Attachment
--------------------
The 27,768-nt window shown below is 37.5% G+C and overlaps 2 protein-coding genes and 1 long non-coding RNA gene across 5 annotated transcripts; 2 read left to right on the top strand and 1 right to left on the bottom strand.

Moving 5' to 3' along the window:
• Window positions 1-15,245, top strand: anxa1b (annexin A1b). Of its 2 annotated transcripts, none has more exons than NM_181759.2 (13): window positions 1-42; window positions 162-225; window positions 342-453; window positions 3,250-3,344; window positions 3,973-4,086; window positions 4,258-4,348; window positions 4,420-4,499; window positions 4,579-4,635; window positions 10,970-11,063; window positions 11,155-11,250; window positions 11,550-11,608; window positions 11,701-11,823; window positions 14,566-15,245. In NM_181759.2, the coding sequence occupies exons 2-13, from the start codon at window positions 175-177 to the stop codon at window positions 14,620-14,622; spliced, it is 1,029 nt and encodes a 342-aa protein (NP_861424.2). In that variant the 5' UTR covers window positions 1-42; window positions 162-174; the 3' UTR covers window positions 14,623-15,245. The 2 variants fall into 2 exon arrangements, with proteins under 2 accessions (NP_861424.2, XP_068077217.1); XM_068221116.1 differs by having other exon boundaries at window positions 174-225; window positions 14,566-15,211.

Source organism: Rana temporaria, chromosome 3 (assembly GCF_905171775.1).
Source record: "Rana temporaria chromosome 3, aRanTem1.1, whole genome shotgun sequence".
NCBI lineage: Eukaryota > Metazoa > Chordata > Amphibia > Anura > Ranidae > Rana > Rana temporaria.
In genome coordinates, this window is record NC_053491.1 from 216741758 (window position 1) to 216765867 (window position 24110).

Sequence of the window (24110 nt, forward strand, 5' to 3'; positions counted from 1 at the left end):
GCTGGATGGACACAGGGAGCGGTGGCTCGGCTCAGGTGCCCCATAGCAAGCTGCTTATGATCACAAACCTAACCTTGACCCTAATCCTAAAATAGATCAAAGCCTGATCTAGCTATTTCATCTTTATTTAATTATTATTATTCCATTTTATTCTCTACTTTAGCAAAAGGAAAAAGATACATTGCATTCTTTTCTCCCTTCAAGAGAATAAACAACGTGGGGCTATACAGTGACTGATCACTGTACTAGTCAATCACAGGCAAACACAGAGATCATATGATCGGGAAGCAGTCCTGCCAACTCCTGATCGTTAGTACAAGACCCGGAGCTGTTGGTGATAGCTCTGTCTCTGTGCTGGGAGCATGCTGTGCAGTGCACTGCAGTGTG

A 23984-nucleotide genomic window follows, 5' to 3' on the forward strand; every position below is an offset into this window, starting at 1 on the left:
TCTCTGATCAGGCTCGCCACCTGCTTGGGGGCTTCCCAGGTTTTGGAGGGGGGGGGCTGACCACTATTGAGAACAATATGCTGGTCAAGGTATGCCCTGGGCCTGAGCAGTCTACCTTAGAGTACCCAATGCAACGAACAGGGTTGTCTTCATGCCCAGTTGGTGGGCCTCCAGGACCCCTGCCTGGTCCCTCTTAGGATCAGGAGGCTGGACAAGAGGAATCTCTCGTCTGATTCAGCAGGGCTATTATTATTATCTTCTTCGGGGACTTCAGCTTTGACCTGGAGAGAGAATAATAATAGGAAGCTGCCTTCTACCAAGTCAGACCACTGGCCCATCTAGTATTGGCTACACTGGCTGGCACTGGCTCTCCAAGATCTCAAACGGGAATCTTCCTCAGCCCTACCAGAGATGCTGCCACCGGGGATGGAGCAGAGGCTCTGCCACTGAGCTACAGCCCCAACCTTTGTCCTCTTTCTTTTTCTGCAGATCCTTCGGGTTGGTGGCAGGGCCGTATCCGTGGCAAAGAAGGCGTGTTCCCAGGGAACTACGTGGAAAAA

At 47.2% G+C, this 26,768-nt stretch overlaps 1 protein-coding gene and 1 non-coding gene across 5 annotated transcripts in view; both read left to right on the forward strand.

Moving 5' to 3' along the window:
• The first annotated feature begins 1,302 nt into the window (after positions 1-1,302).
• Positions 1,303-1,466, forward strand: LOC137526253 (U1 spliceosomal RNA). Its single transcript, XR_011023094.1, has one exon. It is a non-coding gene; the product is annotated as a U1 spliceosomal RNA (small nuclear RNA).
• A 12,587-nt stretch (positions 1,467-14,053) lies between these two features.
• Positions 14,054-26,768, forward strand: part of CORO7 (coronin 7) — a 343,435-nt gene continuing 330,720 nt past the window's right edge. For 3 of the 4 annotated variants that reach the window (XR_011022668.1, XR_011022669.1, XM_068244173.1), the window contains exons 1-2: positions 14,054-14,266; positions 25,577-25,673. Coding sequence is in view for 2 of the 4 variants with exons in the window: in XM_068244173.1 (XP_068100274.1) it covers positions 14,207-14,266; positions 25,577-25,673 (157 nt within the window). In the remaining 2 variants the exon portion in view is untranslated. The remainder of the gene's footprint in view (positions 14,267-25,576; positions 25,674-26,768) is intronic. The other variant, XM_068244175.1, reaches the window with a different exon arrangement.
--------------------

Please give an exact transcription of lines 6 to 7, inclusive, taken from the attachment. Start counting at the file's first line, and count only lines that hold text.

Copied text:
NCBI lineage: Eukaryota > Metazoa > Chordata > Amphibia > Anura > Ranidae > Rana > Rana temporaria.
In genome coordinates, this window is record NC_053491.1 from 216741758 (window position 1) to 216765867 (window position 24110).